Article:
During the EU referendum campaign there were complaints about the claims put forward in campaign literature and calls for an independent body to oversee the truthfulness of claims made during political campaigns. This Briefing Paper looks at the regulation of campaign literature in the UK and in other countries.Jump to full report >>
There is very little regulation of election or referendum campaign literature in the United Kingdom. Political parties, candidates and referendum campaigners are responsible for the content of their own campaigns and they are subject to the general restrictions of criminal and civil law.
Party political, election and referendum broadcasts must adhere to editorial guidelines in relation to taste and decency but broadcasters have no control over the content of the message being conveyed.
There are two areas where campaign material is specifically regulated.
The regulatory role of the Electoral Commission relates to donations, loans and spending. During election or referendum campaign periods there are strict limits on spending. The Electoral Commission works actively with parties and referendum campaigns to ensure campaign expenditure is correctly declared. This includes advice on what is considered campaign activity for the purposes of the reporting of spending. However, the Commission has no role in regulating the factual content of material. The Commission has a page on its website, What we do and don’t regulate.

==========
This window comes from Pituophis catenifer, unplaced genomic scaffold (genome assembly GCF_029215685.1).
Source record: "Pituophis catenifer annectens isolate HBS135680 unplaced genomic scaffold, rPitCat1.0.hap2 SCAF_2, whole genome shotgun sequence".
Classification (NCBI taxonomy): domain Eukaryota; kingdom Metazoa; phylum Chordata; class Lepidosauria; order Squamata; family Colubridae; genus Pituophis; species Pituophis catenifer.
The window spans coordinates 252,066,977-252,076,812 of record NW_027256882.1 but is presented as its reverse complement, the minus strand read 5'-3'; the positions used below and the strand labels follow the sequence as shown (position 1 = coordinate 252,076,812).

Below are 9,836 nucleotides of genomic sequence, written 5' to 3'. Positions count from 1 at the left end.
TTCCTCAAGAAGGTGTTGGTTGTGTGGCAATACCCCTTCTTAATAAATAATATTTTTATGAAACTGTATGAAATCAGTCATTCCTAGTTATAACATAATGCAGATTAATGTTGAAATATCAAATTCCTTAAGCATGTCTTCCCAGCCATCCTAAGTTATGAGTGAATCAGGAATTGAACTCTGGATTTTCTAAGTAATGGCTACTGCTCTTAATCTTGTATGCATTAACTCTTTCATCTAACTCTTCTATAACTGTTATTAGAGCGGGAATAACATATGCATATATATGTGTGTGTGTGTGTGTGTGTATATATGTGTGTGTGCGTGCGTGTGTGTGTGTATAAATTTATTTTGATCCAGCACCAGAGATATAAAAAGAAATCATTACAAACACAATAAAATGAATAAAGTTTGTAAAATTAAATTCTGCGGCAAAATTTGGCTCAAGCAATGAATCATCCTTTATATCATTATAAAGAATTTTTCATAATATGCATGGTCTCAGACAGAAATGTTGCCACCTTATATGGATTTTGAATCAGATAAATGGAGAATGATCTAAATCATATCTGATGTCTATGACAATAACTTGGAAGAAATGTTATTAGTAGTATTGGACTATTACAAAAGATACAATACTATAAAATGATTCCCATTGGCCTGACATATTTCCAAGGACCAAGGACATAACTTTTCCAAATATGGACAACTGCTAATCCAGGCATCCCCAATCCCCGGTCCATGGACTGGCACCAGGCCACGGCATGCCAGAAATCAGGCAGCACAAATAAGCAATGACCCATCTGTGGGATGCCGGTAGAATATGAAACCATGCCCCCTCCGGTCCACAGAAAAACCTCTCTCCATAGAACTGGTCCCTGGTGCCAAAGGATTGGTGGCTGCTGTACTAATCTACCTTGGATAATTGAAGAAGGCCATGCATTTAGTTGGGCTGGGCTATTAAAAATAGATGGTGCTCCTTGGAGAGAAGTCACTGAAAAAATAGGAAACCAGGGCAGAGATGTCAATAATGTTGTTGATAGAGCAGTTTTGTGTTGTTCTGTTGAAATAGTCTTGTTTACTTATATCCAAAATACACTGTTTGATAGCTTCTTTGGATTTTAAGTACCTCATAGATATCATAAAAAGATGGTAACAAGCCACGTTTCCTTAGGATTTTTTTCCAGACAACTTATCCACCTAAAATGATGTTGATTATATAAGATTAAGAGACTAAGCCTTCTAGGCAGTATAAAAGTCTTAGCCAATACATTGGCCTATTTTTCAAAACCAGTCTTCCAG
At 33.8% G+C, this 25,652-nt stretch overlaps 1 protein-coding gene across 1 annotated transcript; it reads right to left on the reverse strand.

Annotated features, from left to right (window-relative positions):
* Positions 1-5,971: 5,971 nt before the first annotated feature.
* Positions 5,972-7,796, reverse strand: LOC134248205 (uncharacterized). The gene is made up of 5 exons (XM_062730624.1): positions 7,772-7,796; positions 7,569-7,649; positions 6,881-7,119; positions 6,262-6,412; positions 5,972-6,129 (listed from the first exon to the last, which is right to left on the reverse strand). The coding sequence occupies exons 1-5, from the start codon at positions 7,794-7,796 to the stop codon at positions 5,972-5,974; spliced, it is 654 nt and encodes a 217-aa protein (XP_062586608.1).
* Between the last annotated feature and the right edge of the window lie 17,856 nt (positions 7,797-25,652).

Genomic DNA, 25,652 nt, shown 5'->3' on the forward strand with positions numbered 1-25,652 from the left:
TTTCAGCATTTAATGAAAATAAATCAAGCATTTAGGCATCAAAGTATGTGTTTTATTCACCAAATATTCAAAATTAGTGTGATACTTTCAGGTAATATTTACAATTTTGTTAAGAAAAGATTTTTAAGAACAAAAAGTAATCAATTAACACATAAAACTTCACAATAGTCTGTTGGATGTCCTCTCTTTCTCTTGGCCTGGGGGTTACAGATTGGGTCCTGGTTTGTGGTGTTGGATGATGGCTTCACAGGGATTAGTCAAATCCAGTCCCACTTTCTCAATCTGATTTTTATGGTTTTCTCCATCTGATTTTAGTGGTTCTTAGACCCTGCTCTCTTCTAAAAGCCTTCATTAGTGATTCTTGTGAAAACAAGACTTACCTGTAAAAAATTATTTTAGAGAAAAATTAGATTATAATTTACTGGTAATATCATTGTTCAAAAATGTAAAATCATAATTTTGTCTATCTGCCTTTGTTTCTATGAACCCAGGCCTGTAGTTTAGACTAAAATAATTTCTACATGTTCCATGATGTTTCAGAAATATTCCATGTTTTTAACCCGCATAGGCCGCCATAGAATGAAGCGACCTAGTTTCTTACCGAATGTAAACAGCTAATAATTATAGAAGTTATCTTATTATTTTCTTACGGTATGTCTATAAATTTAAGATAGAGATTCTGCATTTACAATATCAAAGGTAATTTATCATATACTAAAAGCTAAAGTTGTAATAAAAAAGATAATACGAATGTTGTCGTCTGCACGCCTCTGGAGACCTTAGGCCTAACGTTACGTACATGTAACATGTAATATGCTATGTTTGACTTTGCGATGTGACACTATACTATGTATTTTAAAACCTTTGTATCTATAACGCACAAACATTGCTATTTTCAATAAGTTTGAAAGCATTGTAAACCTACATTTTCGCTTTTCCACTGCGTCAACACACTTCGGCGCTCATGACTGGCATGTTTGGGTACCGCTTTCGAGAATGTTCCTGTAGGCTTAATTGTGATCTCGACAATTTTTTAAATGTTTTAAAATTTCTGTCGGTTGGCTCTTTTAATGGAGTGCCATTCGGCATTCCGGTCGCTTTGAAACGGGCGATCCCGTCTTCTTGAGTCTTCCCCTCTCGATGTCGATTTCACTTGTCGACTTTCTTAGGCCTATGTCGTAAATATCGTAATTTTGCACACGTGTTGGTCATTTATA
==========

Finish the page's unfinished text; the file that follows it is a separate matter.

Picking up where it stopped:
On 13 September 2016 the Electoral Commission published its report on the conduct of the EU referendum. The Commission had received over 1,000 complaints during the referendum about the content of campaign literature but said “it would be inappropriate for the Commission to be drawn into political debate by regulating the truthfulness of referendum campaign arguments. We would, however, be happy to contribute to any future debate in this area”.
Alan Renwick of UCL's Constitution Unit and other leading academics signed an open letter in the Daily Telegraph during the campaign complaining that “the level of misinformation in the current campaign is so great that democratic legitimacy is called into question”.
There have also been calls for an independent regulator to oversee campaign claims. There is an Early Day Motion calling for an independent Office of Electoral Integrity to be established to factually verify the truthfulness of claims made during political campaigns, with powers to issue clarifications and fines where appropriate.
Commons Briefing papers CBP-7678
Authors: Isobel White; Neil Johnston; Elise Uberoi